It was contagious, she said. People kept asking how close the foundation was to meeting the match.

“It’s really important to note that there are so many people who maybe don’t have a lot that still really support the school anad our foundation,” Okey said.

She recalled a Birchwood Blue Hills Charter School student who set up a jar for donations at presentation night at the school and the student was thrilled when $64 was collected and it would be quadrupled.

People “have they have a really deep down passionate concern for the school in Birchwood, and they know what it means to the community and vice versa,” Soper said. “Obviously community means so much to the school. So it’s really a great relationship that Birchwood area and the surrounding area have – Rice Lake, Hayward, Spooner, it isn’t just Birchwood. And that’s what’s so interesting. We have people that are here, even short term, and some people that aren’t here at all that heard about it through friends or relatives that are here, and they would write checks. School to a lot of people is really an integral part of community and pretty important for these kids.”

Pandemic and future projects

Even so, the foundation board drew back on its fundraising efforts early this year as businesses and activities began to shut down due to the pandemic.

“We realized that people donating to our match was not a high priority,” Soper said. The foundation sent out thank yous and encouraging notes to its sponsors.

They also canceled the annual derby and golf outing this year, in part to spare the businesses from being asked about sponsoring them as they had in the past.

The loss of those fundraisers drilled home the value of an endowment to provide stable funding, though before the pandemic the foundation was more worried about the outing being rained out – certainly not canceled because of a pandemic.

“Here’s a really good reason that we should make sure that those funds stay available for students no matter what the situation in the environment or the community, so that we could still do this,” Okey said, “and that’s why when we talk about our goals from the very beginning, obviously our short-term goal was to meet this match, hit that million-dollar mark, but our ultimate goal is the $5 million, that’s where we really want to be.”

The pandemic also highlighted another trend that the foundation was looking ahead at: The need to fund technology updates and upgrades, plus provide training for teachers to better use it for distance learning.

“We thought we’re pretty good. Every year we’re updating things. Well, you know, there’s always more that needs to be done,” Okey said.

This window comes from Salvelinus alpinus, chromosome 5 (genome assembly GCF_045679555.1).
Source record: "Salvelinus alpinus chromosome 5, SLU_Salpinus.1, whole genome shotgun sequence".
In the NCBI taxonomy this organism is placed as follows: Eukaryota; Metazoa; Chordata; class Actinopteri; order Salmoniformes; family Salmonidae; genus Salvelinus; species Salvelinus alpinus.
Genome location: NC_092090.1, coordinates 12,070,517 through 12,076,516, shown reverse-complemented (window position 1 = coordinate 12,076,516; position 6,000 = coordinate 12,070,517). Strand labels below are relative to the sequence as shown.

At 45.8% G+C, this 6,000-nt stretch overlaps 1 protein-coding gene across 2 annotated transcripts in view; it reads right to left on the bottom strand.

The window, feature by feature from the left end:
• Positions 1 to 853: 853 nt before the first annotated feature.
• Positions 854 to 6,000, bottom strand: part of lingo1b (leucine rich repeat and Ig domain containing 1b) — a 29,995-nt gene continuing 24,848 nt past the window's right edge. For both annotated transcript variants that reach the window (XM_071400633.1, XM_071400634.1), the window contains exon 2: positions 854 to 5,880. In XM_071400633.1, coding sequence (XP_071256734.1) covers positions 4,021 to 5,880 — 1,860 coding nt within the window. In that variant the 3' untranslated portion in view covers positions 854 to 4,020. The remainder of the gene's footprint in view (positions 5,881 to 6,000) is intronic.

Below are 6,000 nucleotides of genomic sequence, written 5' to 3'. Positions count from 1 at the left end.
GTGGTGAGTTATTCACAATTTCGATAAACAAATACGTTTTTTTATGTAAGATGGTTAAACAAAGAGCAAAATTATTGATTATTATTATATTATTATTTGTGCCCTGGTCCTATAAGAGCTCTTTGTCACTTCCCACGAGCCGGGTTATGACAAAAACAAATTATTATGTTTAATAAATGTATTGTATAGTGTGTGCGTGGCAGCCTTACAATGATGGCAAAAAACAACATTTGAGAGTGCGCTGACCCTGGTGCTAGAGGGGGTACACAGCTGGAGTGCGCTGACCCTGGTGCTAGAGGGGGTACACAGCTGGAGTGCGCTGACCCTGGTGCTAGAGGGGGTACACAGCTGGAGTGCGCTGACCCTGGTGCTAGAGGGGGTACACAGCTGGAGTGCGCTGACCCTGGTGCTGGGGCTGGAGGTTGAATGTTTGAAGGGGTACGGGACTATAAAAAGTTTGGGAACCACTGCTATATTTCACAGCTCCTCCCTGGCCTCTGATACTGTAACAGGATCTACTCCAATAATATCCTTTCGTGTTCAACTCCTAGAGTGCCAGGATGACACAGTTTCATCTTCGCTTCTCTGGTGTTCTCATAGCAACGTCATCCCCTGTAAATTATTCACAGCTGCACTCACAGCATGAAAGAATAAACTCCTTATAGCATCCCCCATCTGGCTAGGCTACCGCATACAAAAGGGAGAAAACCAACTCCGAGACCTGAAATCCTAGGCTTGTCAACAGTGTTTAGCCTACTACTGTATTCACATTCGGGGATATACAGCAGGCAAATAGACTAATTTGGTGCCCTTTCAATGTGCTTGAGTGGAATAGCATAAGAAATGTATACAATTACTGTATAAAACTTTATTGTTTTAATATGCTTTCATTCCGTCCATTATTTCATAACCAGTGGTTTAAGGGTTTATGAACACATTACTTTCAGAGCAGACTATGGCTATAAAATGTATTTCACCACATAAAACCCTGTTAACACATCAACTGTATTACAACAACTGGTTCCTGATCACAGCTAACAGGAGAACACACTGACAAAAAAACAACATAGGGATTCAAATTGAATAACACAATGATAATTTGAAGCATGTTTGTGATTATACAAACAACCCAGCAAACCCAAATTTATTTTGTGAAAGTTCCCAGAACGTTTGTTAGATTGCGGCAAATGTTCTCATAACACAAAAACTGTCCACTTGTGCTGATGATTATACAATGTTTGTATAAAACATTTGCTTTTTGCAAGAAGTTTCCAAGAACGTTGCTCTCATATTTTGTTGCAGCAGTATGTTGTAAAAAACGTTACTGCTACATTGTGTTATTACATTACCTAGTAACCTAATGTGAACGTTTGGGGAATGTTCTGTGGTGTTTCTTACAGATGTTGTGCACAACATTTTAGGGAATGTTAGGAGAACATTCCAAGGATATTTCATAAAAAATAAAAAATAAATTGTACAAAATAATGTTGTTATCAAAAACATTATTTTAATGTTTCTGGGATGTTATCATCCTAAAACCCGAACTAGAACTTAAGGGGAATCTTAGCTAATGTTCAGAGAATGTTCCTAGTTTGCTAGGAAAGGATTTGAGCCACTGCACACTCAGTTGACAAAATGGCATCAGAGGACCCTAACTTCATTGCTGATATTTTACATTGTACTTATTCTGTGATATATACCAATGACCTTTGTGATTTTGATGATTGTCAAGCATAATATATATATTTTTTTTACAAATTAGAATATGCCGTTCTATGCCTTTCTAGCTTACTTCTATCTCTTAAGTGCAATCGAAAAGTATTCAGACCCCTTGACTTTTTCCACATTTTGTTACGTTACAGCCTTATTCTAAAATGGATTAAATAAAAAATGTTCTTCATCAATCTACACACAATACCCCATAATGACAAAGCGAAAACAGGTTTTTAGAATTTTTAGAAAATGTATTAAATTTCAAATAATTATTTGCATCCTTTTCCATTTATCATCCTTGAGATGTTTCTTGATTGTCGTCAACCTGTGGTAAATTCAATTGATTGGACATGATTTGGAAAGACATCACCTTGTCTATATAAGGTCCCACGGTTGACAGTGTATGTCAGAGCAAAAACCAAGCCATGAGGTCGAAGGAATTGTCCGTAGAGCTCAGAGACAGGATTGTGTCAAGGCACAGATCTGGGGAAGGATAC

Over the next five years the foundation already has a time line to potentially fund the Fab Lab, technology, music and art (which are often cut in rural areas when budgets get tight), robotics, aquaponics, and a business academy.

The academy, for instance, would start in 2023 with interested students becoming familiar with the primary components of business management, such as human resources, marketing, operations, finance, accounting, and information and technology – all as a step to employment opportunities.

“Those are all things that with the growth of the endowment fund and the earnings off of it, some of those things could be a reality,” Okey said.

Everyone is aware that the staff and students have a role to play in each program as well, that it is not simply a matter of the foundation writing a check, she said. Other funding such as grants for supplement financing some of the projects, what Okey called a “real combination of support.”

The foundation sees as part of that support the passage of the recent referendum so the district would not have to divert money from the students’ and teachers’ needs to do needed major repairs such as the parking lot and sidewalks.

The $5 million endowment could counter another trend: It seems every year governmental funding for the school decreases.

“Our thinking is we need to be helping the school board to provide those things that will allow students to compete with any school around so that when they graduate, and if they choose to go on to careers, they’ll be as ready as a student from any school,” Soper said.

The foundation members expect that to become more expensive as time goes on, further strengthening the need for the additional, stable endowment fund for increased grant spending, in addition to continued searches for other revenue streams.

“Right now, the need for this school that we could help provide is $250,000 a year to continue the programs that we’re doing, and to help support the initial initiation of the new programs that they’ll need to institute in the next few years,” Soper said. That boils down to simple math, he said: $250,000 would be the 5% interest on a $5 million endowment.

He praises the founders and those who have helped the foundation do its work over the years.

“Thank goodness for them to have the vision to start this off,” he said. “And look what it’s become. I doubt that they had any idea that it could grow to this, because we three years ago had no idea it would grow to this. And we realize that even where we’re at now, this is not the guarantee for perpetuity that we really want to achieve. And that’s why we have a lot of work to do.”

He added, “It’s just all about the kids. It really is. It’s what drives us to want to help.”

(Copyright © 2020 APG Media)